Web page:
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The Association of Divorce Financial Planners (ADFP) is registered with the National Association of State Boards of Accountancy (NASBA) as a sponsor of continuing professional education on the National Registry of CPE Sponsors. State boards of accountancy have final authority on the acceptance of individual courses for CPE credit. Complaints regarding registered sponsors may be addressed to the National Registry of CPE Sponsors, 150 Fourth Avenue North, Suite 700, Nashville, TN, 37219-2417. Web site: www.nasbatools.com.

Sticking with a Plan

A lawyer may have every intention of being assertive, aggressive, and in control of the litigation and then, for whatever reason, fail to deliver on that promise. Take the case of Jeanette. She wanted an aggressive, spare-no expense lawyer. She found someone who professed to be unstoppable, who claimed he would represent her as aggressively as anyone possibly could. He mapped out the strategy he planned to follow in her case and showed her the form interrogatories and requests for production of documents he would file together with the complaint for divorce should Jeanette hire him. Jeanette was impressed with the lawyer's enthusiasm and hired him immediately.

Jeanette's attorney filed the initial papers as promised and then started to drift away from her case. The other side had not answered the interrogatories after thirty days, yet her lawyer did nothing. Jeanette wondered what was going on and called her lawyer, who told her he would follow up. He didn't. The next thing Jeanette knew, she was being asked to answer interrogatories from the other side-even though they had never answered hers. She asked her lawyer why this was so, but he simply advised her to get to work answering the questions.

Even though this scenario does not spell disaster, it does portend problems down the road. After a strong start, Jeanette's lawyer started losing steam. This could happen for any number of reasons:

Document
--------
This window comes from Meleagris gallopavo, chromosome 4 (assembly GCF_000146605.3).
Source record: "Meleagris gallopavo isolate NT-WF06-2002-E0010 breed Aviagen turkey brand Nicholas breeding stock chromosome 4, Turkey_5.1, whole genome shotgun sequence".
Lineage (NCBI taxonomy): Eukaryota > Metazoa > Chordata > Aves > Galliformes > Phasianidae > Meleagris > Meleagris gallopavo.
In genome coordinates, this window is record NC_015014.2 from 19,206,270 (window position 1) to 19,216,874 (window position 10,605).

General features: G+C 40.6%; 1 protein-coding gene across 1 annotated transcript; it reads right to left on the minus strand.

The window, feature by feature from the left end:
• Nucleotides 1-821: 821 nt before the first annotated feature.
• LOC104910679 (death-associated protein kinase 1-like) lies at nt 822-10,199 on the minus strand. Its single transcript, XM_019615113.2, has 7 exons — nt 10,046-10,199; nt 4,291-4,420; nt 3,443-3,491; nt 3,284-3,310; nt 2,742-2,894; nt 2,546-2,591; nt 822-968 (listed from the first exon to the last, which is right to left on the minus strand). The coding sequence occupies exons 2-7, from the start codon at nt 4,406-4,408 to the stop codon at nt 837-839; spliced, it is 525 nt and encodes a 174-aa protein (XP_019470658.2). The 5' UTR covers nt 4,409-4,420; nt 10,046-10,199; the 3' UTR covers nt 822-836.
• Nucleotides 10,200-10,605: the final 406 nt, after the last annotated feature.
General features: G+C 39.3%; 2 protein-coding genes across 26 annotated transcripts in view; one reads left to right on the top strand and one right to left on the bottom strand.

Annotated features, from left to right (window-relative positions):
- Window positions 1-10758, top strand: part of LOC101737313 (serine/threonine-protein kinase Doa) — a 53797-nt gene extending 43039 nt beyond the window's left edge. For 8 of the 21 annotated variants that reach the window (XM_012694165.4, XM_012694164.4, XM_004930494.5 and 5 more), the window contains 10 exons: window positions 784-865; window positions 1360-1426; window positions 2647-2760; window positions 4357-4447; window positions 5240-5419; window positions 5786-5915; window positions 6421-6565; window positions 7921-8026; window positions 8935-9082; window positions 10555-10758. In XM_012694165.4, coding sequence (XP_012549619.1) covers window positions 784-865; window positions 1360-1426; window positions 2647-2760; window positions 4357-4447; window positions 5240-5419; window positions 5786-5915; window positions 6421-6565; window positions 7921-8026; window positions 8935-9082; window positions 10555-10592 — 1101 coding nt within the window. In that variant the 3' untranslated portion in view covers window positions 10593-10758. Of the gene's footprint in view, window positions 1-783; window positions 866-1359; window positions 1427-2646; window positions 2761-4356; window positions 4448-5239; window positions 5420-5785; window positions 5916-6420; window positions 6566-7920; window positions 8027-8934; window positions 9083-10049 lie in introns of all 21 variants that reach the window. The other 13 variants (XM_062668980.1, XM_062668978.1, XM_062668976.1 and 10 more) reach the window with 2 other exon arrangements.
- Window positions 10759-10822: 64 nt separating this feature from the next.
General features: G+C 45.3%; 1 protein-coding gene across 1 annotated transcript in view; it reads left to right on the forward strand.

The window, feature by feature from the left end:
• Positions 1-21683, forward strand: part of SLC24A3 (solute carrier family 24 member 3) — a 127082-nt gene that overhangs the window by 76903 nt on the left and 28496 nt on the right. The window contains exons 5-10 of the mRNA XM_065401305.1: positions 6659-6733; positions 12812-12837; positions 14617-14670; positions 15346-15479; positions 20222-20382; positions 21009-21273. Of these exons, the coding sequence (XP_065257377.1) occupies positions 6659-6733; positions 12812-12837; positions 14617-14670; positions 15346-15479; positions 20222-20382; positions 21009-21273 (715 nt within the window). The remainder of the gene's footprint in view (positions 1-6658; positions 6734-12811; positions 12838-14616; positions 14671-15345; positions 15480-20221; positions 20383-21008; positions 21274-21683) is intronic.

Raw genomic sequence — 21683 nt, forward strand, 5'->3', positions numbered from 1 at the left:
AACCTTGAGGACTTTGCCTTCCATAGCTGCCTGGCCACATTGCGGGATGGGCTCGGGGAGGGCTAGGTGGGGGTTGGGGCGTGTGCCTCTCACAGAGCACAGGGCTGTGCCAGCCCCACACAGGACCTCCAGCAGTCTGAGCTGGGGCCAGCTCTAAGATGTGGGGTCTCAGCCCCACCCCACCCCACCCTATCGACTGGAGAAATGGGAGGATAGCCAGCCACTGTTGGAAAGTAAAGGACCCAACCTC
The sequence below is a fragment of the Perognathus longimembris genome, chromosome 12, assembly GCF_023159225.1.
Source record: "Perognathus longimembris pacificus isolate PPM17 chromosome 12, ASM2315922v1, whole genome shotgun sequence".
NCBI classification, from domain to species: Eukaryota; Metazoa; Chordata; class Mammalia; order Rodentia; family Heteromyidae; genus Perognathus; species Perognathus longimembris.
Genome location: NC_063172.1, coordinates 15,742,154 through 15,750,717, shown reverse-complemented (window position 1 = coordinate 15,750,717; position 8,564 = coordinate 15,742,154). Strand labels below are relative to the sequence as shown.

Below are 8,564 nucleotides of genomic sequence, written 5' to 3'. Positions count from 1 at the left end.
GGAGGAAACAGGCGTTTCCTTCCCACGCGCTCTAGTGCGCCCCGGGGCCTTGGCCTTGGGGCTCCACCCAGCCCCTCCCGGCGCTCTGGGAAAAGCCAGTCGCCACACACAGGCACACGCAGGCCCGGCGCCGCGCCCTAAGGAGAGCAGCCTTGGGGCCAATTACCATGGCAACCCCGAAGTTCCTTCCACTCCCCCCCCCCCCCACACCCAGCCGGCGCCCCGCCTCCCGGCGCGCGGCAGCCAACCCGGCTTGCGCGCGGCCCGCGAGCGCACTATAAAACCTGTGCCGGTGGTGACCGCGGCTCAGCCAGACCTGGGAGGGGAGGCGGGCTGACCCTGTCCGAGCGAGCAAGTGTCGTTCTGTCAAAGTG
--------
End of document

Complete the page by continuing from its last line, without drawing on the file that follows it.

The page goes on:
1. He could be too busy with more urgent matters and be putting Jeanette at the bottom of his to-do list.
  2. He could be avoiding the case because it is not enjoyable to work on.
  3. Jeanette may not be paying her bills on time, so her attorney is working for clients who do pay on time.
  4. He could be trying to save Jeanette fees because he is pretty sure the case will settle.
  5. He could have every intention of getting back to work on Jeanette's case just as soon as he drums up a few more clients to solidify his cash flow, but right now new client development is taking up most of his time.

Whatever the reason, Jeanette needs to find it out and get to work correcting the problem. She should not stew in silence or hope the problem will go away on its own. The more she allows her case to be ignored, the more it will be ignored. And the sooner she gets rid of an unsatisfactory lawyer, the sooner she can start salvaging her case.

Fortunately, when Jeanette hired her attorney, she insisted that he give her a written action plan listing all the things he planned to do in an effort to win her case, including an estimate of when each task would be accomplished. Without that written plan, Jeanette would have had no clue what was supposed to happen in her case. Jeanette set up a meeting with her lawyer and brought the action plan with her. She pointed out that many of the items had not been accomplished by the estimated dates and voiced concern that there might be insufficient time left before her trial to get ready. In this way, she was able to get her attorney to focus on her case. He set up a revised action plan with new deadlines, and this time he completed tasks on schedule. Jeanette's action plan enabled her to track the progress of her case. Without the action plan, she might not have realized that her case was not progressing, and she would not have been able to take steps to get it back on track.

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